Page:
People can be trafficked into labor of any kind, Emerson said, from domestic work to restaurant work to work in a nail salon or massage parlor. “Anywhere there is work and there is a vulnerability and someone willing to take advantage of that vulnerability, you may have labor trafficking happening,” she said.

For example, Fainess Lipenga told PRI in 2017 that for three years she was treated almost as a slave by a Malawian diplomat in the US, forced to work as a maid 16 hours a day, seven days a week, for less than 50 cents an hour. The diplomat took away her passport and locked her in the house, Lipenga said. Eventually, she was able to escape, and she became an advocate for other human trafficking survivors. But because of diplomatic immunity, the diplomat could not be charged.

Experiences like Lipenga’s story, in which people are forced into non-sexual forms of labor for little to no money, are far more common than sex trafficking, experts say. But labor trafficking tends to get less attention because it doesn’t lend itself as well to salacious headlines. “For lack of a better way to describe it,” Emerson said, “it’s not as sexy.”

Sex trafficking doesn’t rise around the Super Bowl. It’s one of many myths around the problem.

If you’ve read about sex trafficking in recent years, you may have heard that it spikes during the Super Bowl or other sporting events, or that the average age when minors are first trafficked is 12 years old.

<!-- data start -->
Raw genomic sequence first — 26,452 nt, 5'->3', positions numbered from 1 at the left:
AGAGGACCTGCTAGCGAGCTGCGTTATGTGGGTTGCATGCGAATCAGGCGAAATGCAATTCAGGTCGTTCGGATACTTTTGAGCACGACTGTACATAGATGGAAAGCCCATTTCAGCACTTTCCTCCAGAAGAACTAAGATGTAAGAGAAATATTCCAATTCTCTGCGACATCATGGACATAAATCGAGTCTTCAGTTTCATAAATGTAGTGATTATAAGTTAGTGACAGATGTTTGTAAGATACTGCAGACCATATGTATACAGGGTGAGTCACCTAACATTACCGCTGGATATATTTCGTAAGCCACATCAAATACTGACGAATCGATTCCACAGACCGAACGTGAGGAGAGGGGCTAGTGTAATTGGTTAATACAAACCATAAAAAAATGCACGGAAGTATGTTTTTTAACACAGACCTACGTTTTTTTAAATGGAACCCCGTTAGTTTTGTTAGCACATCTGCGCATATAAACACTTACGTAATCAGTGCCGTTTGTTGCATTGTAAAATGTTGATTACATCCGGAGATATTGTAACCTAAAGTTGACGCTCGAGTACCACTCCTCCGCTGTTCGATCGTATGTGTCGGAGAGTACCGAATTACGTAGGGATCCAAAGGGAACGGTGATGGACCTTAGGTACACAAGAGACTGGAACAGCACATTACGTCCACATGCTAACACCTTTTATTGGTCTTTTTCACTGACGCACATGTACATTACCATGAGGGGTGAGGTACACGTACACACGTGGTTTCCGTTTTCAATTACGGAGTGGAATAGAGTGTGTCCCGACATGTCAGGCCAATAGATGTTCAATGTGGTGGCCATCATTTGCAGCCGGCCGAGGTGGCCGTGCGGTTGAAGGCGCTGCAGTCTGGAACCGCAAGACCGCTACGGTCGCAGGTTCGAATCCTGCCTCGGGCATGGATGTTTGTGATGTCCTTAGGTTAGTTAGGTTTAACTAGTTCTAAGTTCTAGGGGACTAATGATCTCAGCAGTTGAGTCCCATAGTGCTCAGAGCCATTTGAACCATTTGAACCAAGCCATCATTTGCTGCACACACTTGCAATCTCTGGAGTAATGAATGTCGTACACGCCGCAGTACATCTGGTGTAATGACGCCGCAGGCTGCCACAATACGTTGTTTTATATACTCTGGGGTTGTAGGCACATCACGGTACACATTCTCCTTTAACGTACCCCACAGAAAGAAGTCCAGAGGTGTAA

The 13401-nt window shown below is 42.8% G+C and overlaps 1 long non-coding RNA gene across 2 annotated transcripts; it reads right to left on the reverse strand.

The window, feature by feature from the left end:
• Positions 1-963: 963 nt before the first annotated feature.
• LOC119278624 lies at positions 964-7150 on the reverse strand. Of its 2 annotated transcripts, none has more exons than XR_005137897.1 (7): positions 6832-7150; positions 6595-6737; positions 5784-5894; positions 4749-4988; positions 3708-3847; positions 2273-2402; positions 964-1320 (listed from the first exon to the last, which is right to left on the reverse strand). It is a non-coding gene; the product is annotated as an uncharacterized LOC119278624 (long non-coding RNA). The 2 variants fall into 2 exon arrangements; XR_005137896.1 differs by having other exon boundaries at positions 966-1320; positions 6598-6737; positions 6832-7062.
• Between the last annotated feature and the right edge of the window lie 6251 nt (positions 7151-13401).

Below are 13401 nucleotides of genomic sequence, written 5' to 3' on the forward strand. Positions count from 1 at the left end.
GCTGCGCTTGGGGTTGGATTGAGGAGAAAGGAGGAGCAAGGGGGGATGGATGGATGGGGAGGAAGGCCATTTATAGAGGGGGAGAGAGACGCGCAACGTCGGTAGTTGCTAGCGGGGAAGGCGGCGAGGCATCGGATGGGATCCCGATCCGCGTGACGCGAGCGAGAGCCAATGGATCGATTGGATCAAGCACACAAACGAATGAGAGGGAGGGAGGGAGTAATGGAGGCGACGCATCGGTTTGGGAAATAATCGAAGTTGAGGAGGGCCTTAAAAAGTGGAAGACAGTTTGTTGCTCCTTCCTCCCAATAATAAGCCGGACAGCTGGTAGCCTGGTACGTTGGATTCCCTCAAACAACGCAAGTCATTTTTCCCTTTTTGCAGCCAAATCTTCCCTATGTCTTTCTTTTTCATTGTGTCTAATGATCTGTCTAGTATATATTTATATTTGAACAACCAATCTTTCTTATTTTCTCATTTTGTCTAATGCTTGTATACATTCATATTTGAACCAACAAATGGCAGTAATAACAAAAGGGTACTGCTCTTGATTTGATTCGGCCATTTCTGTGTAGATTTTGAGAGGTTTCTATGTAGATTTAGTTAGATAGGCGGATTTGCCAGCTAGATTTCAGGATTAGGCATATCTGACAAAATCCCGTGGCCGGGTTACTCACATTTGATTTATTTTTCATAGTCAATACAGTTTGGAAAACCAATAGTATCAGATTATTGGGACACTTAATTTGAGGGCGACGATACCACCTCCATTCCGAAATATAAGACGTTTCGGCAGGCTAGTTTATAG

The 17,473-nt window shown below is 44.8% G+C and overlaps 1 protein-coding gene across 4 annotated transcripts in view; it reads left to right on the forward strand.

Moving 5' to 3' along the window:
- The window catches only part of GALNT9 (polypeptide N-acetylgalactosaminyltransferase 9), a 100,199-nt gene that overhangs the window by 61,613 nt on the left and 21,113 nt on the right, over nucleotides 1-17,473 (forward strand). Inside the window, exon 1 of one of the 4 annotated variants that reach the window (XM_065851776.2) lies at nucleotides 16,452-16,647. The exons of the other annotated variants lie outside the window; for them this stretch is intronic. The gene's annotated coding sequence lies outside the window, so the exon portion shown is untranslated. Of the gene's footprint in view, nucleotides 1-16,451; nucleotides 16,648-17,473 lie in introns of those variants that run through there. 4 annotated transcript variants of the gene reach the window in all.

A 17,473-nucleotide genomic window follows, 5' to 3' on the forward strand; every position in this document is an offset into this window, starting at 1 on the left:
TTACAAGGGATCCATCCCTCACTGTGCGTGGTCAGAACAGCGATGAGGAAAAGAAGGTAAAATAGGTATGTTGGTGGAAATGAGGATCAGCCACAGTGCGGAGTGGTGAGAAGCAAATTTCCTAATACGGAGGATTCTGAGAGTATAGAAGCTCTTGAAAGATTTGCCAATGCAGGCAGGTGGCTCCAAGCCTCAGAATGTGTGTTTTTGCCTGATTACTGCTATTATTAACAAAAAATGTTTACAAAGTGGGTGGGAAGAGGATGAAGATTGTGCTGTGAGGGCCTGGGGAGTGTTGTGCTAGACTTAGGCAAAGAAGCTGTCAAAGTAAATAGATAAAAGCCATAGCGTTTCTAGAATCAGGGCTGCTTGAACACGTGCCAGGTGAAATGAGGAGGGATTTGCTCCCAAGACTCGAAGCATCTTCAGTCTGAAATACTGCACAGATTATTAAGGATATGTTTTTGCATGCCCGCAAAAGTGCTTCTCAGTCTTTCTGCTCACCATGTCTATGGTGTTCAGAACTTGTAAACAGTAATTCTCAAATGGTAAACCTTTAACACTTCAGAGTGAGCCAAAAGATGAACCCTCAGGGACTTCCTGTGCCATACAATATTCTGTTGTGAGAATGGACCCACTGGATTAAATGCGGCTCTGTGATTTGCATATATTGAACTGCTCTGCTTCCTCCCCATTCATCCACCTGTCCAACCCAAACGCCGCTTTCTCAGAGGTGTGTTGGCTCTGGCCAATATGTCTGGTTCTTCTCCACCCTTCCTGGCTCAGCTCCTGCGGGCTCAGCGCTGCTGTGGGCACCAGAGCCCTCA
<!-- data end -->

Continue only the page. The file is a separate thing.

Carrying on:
Neither of these claims is correct, Emerson said. The majority of what’s publicly presented as data on sex trafficking is “not just wrong but blatantly not true,” she added.

“No data actually support the notion that increased sex trafficking accompanies the Super Bowl,” wrote Kate Mogulescu, an assistant professor of clinical law at Brooklyn Law School, in a 2014 New York Times op-ed. When the Global Alliance Against Traffic in Women studied the claim, the group wrote that, “despite massive media attention, law enforcement measures and efforts by prostitution abolitionist groups, there is no empirical evidence that trafficking for prostitution increases around large sporting events.”

A big event like the Super Bowl can increase the demand for commercial sex in the area, Jennifer O’Brien, an assistant professor and researcher at the Crimes Against Children Research Center at the University of New Hampshire, told Slate earlier this year. But the majority of commercial sex is not human trafficking.